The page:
Photo credit: A Pavhk

You are about to release your third book, prey. Tell us everything.

prey is a themed full-length poetry collection centered around navigating a culture of predation. It details various predatory relationships from childhood onward, drawing parallels between human and nonhuman predators. The book seeks to expose the depth of trauma caused by physical, psychological, and sexual abuse—exploring what it is to become prey.

These poems are both vulnerable and vicious, no one is off the hook. Threaded throughout the book is a series of poems with a variation on the title, “Secret Written from inside a [Predator’s] Mouth” (sharks, snakes, grizzlies, lions, falcons, and more). In this series, I directly compare human and nonhuman predators, revealing the often complicated secrets between predator and prey. In another series, I chronicle the escalation of a relationship with a sociopath using magic realism (and magic) to expose the psychological torture of gaslighting and emotional abuse.

Certain predators make repeat appearances and, at intervals, the book cites known predators from both legal and news sources, each under the title, “His Version.” The final of these is a persona/found poem I wrote in the voice of the last person who assaulted me, culled from his various communications. While I was loathe to give voice to these men in some respects, I also believe that placing the texts side-by-side serves as a powerful tool to illuminate the myriad ways predators gaslight victims and society alike.

I was overjoyed to learn that the manuscript was selected by Aafa Weaver as first-runner up for the Benjamin Saltman Poetry Award, and then to contract with Black Lawrence Press for publication. The team at BLP have provided a warm, supportive, and generous home for this vulnerable work. I am grateful. The book will be released in August, but it’s available for preorder now.


Why did you write prey?

I did not set out to write this book. It demanded to be written.

I have survived numerous forms of abuse over the course of my life: multiple sexual assaults, intimate partner violence and domestic abuse—including one partner who attempted to take my life, and a childhood dictated by alcoholism and periodic physical violence.

The most recent sexual assault in 2010 served as an unexpected tipping point—the mind’s final fracture. Soon after, I was diagnosed with PTSD and have struggled with severe social anxiety, panic, and hypervigilance ever since.

I started writing poems, as I have long done, to intellectually process the trauma of that assault and the public backlash and community furor that ensued. I had soon drafted a chapbook-length collection and thought to be done with it. However, in the creation process, other survivals from my own history began to resurface and I realized that I was evading something much, much larger.

Between my own history, the powerful mirror of other survivors’ stories, and the continued reveal of predator after predator from within my own writing community, I knew I was not done. More work was demanded. More risk. More vulnerability.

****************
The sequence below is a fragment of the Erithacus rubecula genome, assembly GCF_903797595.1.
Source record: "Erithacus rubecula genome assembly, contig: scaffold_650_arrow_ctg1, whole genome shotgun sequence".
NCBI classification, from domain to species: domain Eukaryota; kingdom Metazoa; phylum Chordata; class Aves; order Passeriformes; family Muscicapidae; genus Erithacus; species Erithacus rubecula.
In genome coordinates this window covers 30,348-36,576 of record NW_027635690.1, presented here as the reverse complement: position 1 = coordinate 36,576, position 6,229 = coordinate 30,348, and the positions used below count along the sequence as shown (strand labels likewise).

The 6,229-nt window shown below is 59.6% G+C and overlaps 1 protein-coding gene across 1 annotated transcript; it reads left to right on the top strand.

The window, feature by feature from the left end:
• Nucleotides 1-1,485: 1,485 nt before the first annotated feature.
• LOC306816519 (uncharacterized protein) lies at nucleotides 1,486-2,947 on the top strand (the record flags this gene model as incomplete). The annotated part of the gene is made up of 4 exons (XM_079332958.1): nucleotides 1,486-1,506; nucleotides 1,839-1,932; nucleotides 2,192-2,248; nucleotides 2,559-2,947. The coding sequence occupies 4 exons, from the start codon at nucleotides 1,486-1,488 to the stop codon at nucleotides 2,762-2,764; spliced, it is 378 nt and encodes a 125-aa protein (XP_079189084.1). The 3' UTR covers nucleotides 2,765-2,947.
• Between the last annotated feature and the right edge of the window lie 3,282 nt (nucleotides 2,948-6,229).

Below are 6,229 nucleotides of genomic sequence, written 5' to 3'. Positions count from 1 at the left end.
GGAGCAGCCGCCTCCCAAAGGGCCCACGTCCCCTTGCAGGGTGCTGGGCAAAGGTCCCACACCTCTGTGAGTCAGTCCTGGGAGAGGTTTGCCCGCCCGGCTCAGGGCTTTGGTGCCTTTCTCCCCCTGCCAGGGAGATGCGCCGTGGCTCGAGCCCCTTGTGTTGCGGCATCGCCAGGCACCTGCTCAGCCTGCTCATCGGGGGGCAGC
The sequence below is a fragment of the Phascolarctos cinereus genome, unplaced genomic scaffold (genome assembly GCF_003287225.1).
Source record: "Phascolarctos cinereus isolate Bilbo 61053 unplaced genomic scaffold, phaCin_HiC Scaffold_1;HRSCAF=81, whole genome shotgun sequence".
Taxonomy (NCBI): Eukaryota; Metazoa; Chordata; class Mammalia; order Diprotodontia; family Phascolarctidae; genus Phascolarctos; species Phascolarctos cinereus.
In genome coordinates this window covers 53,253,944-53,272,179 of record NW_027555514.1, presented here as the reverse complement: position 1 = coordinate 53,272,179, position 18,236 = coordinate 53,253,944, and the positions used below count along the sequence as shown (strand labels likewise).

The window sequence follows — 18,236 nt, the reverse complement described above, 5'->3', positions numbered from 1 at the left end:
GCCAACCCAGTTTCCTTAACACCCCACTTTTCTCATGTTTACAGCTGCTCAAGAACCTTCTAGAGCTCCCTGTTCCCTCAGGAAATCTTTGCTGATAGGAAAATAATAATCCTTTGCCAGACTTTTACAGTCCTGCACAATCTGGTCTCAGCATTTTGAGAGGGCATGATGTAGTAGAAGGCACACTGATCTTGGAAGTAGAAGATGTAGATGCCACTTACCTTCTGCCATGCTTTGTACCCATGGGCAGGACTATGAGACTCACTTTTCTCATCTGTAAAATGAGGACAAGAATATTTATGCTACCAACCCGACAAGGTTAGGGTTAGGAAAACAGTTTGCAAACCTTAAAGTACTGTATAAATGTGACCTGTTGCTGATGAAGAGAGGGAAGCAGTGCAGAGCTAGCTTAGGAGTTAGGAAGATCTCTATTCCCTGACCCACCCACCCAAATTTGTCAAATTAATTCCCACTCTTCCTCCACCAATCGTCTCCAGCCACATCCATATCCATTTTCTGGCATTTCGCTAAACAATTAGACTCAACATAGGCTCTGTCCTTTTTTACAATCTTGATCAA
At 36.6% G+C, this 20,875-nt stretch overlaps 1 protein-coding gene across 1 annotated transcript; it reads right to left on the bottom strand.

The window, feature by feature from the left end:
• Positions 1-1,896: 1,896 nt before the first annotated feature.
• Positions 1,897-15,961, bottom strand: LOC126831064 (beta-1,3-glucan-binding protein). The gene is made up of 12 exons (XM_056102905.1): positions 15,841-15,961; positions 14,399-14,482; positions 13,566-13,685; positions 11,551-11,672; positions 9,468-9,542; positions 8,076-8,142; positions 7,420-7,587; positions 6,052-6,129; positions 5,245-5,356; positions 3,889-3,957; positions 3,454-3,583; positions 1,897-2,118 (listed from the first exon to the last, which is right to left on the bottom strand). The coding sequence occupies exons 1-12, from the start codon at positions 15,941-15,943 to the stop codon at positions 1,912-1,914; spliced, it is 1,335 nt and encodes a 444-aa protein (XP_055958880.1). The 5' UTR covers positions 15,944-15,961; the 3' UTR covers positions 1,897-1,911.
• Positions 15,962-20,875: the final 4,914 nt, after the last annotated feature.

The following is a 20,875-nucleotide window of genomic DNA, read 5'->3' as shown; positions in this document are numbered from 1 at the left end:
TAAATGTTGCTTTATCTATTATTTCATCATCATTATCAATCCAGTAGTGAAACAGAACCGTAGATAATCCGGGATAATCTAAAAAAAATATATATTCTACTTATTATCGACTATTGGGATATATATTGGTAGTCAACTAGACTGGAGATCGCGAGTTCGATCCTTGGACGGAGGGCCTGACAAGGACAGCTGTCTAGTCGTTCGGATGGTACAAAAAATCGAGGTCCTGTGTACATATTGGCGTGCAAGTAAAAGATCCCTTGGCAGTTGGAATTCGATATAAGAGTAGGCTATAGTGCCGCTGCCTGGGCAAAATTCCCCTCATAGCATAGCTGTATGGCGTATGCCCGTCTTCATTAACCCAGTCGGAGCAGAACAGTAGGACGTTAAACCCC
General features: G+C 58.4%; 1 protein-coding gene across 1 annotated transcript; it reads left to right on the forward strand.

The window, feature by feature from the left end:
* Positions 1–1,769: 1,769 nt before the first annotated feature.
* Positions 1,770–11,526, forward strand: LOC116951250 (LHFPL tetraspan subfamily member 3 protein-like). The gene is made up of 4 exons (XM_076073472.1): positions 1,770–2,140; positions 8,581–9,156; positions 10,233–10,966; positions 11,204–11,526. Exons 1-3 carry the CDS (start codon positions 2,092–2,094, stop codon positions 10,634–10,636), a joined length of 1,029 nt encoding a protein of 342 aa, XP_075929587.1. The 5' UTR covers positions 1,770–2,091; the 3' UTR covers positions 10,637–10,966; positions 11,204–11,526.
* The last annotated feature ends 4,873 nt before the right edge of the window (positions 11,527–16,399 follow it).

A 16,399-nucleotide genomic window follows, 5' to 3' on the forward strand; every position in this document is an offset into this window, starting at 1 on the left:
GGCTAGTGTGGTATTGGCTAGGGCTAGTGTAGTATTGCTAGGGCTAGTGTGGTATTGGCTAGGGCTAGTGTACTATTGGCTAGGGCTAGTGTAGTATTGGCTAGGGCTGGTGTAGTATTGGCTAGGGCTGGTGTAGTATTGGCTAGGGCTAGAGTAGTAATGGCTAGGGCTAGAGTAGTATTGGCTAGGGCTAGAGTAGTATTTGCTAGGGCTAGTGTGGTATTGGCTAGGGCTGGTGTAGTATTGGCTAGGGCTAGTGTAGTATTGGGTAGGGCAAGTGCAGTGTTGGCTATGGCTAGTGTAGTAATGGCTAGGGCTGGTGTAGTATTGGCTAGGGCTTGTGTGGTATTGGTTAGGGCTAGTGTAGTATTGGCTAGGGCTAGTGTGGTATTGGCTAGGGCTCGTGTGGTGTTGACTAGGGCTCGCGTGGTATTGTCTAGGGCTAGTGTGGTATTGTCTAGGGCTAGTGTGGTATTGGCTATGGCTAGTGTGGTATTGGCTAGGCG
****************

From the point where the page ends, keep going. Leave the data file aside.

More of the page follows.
So I kept on. Sitting with, facing, unpacking, and writing out a lifetime of predatory experiences. prey is a book, I’ve discovered, that I can keep writing toward without ever being “done.” Indeed, I will likely keep writing toward these traumas for the rest of my days (as one does). But this collection, here, as it stands, is a testament to the will of the survivor. To the keepers of tortured bodies who struggle ever-forward, continually resurrecting. This work is deeply connected to the women to whom I first broke my toxic silence, serving also as a testament to the healing power of community and sisterhood and chosen family. Finally, this book is a testament to the nature of story itself: how necessary our voices, how crucial for each of us alive—as I have said elsewhere—to face it, name it, and write it.


Of all the animals featured in prey, which are you?

Over the course of the book, I become raven, grizzly, crocodile, chicken, coyote, vulture, calf, even the fabled jackalope…and more. I am, though, always, ever, a woman.


prey sounds damn heavy. Is there any fun in the book?

Being preyed upon is the antithesis of fun, so, no. However, there are tones of sarcasm and biting wit peppered throughout many of these poems. Folks who like-mindedly abhor the calculated, intentional predation of others will find this book has a lot to celebrate. Survival is, after all, survival.


What frightens you about prey?

Its predators. And, I must say, their apologists. Behind these tellings are real people who have done real harm. From gaslighting to stalking to rape to murder. It is mind-boggling some days to know that this book exposes them—and me—and that I am still here, with my head squarely on my shoulders, singing it. Like the little goat in Brigit Pegeen Kelly’s poem, “Song,” Broken Thorn Sweet Blackberry—to whom this book is dedicated—who sang and sang to haunt his tormentors.